The various types of sugar are derived from different sources and this can be a somewhat confusing topic as we hear so much about the benefits as well as the harm of consuming sugar. Simple sugars are called monosaccharides and include fructose, glucose (also known as dextrose) and galactose.

Monosaccharides are the building blocks of disaccharides (such as sucrose and lactose) and polysaccharides (such as cellulose and starch).

Table sugar or “granulated sugar” refers to sucrose, a disaccharide of glucose and fructose. A disaccharide is the sugar formed when two monosaccharides (simple sugars) are joined by glycosidic linkage. Refined sugar comes from sugar cane or sugar beets, which are processed to extract the sugar. This “chemically” produced sugar, mostly high-fructose corn syrup is then added to foods and beverages for sweetness and flavor. It takes about 12 beets to make one pound of granulated sugar, however most table sugar that people consume comes from sugar cane, which is the crushed stalks, that is done to separate the juice from the pulp. The juice is then heated to crystallize it and then “filtered” with bone char which helps give sugar its white color. This bone char usually comes from cow bones that are heated to very high levels.

For something that is void of any nutritional value, it seems like a lot of trouble making it, by the repeated heating, chemical treatment, filtration and crystallization processes.

Now that you understand table sugar let’s talk more about monosaccharides. A monosaccharide is the most basic form of carbohydrates with many functions within cells, but first and foremost, monosaccharides are used to produce and store energy. We will focus on Fructose and Glucose primarily but Galactose, Ribose, and Xylose are also monosaccharides.

All monosaccharides have the same general formula of (CH2O)n, which designates a central carbon molecule bonded to two hydrogens and one oxygen. However, Fructose which is almost identical to glucose is a slightly different molecule. (see image) This makes fructose a ketose, instead of an aldose. Like glucose, fructose still has 6 carbons, each with a hydroxyl group attached. However, because the double bonded oxygen in fructose exists in a different place, a slightly different shaped ring is formed.

In nature, this makes a HUGE difference in how the sugar is processed! Complicated and yet “simple” (pun intended). But because fructose does not increase blood glucose and does not require insulin, individuals with diabetes can often tolerate it better than other sugars.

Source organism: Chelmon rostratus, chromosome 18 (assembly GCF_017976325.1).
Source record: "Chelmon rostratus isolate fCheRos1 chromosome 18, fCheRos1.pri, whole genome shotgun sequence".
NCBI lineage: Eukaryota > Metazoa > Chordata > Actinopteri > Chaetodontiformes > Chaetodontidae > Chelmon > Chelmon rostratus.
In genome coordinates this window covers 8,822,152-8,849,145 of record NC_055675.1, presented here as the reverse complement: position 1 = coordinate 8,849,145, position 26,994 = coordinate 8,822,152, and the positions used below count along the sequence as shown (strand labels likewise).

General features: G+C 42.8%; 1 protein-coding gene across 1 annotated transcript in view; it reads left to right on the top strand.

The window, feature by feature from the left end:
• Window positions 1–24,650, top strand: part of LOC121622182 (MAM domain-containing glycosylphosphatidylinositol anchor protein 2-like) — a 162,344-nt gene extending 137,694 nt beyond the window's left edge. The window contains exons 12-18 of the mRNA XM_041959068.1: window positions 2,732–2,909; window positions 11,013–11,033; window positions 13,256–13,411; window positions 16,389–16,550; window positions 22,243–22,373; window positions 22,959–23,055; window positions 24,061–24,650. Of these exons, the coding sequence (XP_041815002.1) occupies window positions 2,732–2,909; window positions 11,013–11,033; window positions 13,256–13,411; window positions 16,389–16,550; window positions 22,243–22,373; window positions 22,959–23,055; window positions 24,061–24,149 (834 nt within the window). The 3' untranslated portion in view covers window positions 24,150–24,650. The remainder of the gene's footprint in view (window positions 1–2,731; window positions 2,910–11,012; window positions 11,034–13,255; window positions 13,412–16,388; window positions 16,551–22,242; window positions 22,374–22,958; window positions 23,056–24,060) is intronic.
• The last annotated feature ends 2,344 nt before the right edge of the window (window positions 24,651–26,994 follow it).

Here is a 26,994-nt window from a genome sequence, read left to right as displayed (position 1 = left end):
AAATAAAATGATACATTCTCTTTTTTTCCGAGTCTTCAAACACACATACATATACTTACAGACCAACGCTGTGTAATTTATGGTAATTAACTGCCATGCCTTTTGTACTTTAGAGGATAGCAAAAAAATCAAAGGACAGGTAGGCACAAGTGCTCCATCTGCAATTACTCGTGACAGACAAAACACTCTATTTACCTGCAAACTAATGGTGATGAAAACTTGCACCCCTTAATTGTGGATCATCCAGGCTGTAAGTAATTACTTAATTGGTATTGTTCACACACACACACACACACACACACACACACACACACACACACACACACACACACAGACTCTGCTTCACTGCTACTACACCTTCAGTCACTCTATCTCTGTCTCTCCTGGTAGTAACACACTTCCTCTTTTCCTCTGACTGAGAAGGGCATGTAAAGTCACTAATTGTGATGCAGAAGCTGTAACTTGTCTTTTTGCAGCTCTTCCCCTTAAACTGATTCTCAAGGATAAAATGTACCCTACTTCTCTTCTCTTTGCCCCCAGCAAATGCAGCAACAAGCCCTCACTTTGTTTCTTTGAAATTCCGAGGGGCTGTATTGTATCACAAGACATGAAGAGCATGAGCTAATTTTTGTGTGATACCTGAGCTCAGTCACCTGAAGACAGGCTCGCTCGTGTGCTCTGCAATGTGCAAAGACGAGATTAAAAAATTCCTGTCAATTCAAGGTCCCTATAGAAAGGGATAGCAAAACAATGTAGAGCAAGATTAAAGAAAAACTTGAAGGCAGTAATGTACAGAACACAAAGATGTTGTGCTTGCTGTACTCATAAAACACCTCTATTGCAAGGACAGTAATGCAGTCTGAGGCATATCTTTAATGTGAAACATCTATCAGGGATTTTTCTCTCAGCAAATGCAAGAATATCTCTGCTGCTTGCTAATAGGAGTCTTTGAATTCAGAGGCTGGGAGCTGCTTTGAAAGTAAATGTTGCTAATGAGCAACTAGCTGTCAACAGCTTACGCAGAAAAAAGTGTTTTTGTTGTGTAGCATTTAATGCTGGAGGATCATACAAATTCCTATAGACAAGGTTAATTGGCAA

Fructose is primarily fruit sugar while Glucose is found in plants and most algae. Complex sugars and carbohydrates get broken down into glucose which brings us to polysaccharides.

Starch, Cellulose, and Glycogen are our Complex Sugars (Polysaccharides), which is a large molecule made of many smaller monosaccharides. Special enzymes bind these small monomers together creating large sugar polymers, or polysaccharides.

Starch is often produced in plants as a way of storing energy. Starch can be found in a range of foods, including bread, beans, cereals, noodles, pasta, as well as starchy vegetables such as potatoes, corn, lentils, and peas.

Cellulose serves a distinct purpose in nature to starch and glycogen. It makes up the cell walls in plant cells. Cellulose is not hydrolyzed easily and, therefore, cannot be digested so it is not a source of energy for humans. Animals like cows and pigs can assimilate cellulose thanks to symbiotic bacteria in their digestive tracts, but humans cannot.

Plants store complex carbohydrates as starch and animals store them as glycogen in the muscles and liver. Illustrations of foods that contain large amounts of complex carbohydrate include potatoes, rice, and bread.

Through digestion, your body breaks down carbohydrates from the food you consume and converts them to glucose, or blood sugar. Fresh fruits are chock-full of simple carbohydrates in the form of fruit sugar, or fructose. These kinds of carbs digest fairly quickly in one step in your small intestine. Enzymatic juices convert simple carbohydrates into glucose, and it absorbs directly through cell walls.

The bottom line is we should be consuming monosaccharides such as fructose (fruits), which does not need insulin for digestion and glucose which provides energy that our bodies need to function.

The ratios of fructose and glucose are pretty much equivalent in both fruit and table sugar. Most fruits are 40 to 55 percent fructose (there’s some variation: 65 percent in apples and pears; and table sugar (aka sucrose) is 50/50.

But don’t get the idea that because the sugar composition is the same in fruit and cake, they’re interchangeable. (GRAVELY, they’re not!) For one thing, fruit offers healthy stuff like vitamins, antioxidants, and hydration as well as an astringent quality that cleans and filters the great lymphatic system, while cakes, candy, and desserts are nutritionally void. Read that again… they are nutritionally void!

Not to mention, whole fruit has a great deal of fiber, which actually slows down your body’s metabolism of glucose, so you don’t get the insane insulin spike (and subsequent crash) that candy causes.

So it’s fruits and veggies for the win!

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